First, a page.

Schools have a responsibility to keep their students safe. If it makes it easier for you, consider talking to the teacher and/or counselor that you feel the most comfortable with. Talking with someone can be hard -- but it can also make your situation easier and help keep you safe. Choose the teacher or staff person you feel most comfortable with and talk to them about your situation. They are there to support you through difficult situations, particularly ones that may affect or disrupt your learning. We know it may not be easy, but especially if your abusive partner goes to the same school as you, it can be really important.
Remember, a teacher or counselor may be a mandated reporter, meaning they may be required by law to report your situation to the authorities if you've been physically hurt or a crime has been committed. Chat with a peer advocate to find out about the mandated reporter laws in your state.
What is a Mandated Reporter?
Mandated reporters are adults who work in particular fields who are required by law to report any type of child, sexual, physical or financial abuse. Examples of mandated reporters include teachers, school counselors, doctors, nurses, dentists, social workers and police officers. They are required to tell an appropriate authority if you're being neglected or in real danger. Mandated reporting rules are different in each state. Remember, these laws are meant to protect you, not get you in trouble.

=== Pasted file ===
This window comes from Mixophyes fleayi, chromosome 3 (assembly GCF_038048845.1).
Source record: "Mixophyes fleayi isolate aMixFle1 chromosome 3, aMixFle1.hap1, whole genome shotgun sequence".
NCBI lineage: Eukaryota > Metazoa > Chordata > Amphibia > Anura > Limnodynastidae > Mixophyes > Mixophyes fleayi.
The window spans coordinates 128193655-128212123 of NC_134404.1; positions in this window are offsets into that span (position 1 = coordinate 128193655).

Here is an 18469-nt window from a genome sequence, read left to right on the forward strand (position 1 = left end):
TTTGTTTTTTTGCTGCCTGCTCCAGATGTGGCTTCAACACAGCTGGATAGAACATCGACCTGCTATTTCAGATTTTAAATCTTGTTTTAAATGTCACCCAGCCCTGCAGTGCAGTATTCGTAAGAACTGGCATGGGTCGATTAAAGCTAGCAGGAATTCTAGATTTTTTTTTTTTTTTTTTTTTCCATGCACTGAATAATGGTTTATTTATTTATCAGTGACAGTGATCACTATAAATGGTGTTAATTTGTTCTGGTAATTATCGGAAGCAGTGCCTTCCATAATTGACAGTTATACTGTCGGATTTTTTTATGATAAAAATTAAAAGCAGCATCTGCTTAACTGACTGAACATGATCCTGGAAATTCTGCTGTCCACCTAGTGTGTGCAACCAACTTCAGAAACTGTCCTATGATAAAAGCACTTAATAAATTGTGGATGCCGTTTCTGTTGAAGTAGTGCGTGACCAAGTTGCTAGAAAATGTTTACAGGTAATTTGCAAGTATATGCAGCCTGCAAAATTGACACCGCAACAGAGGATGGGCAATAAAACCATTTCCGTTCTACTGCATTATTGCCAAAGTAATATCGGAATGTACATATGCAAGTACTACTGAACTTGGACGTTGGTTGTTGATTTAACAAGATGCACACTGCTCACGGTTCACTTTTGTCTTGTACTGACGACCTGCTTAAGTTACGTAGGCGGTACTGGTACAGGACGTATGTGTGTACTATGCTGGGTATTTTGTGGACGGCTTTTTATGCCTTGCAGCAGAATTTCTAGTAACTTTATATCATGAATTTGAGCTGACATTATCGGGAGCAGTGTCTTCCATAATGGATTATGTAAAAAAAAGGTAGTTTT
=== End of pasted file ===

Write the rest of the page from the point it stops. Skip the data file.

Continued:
What are my Rights at School?
Every student has the right to go to school and be free from harassment, abuse and discrimination. Schools should be a safe place to learn. If someone or a group of people are making school dangerous for you, consider telling someone who can make the situation better, like a school counselor or administrator.
You also have the right to call the police if you need help. If you’re in immediate danger, dial 911 right away.
Approaching School Administration
Speaking to school staff or administrators may seem intimidating, but they are there to help and support you. If you have a favorite teacher or counselor, speak to them in private. Go to see them during lunch or outside of the regular school day. If it makes you more comfortable, bring a good friend who already knows the story. Tell the school official your concerns and what would make you feel safer. Ask what the school can do to help during class, after-school activities and when you’re arriving and leaving school.
Once you've spoken with someone, be sure to check back in with them. Tell them whether or not things are getting better and ask if they’ve taken the steps you talked about.
Get Support Other Places
Not everyone can find a support system at school. Don’t worry -- there are other places in your life to support you through tough times. Please read our pages about finding support at home and at work.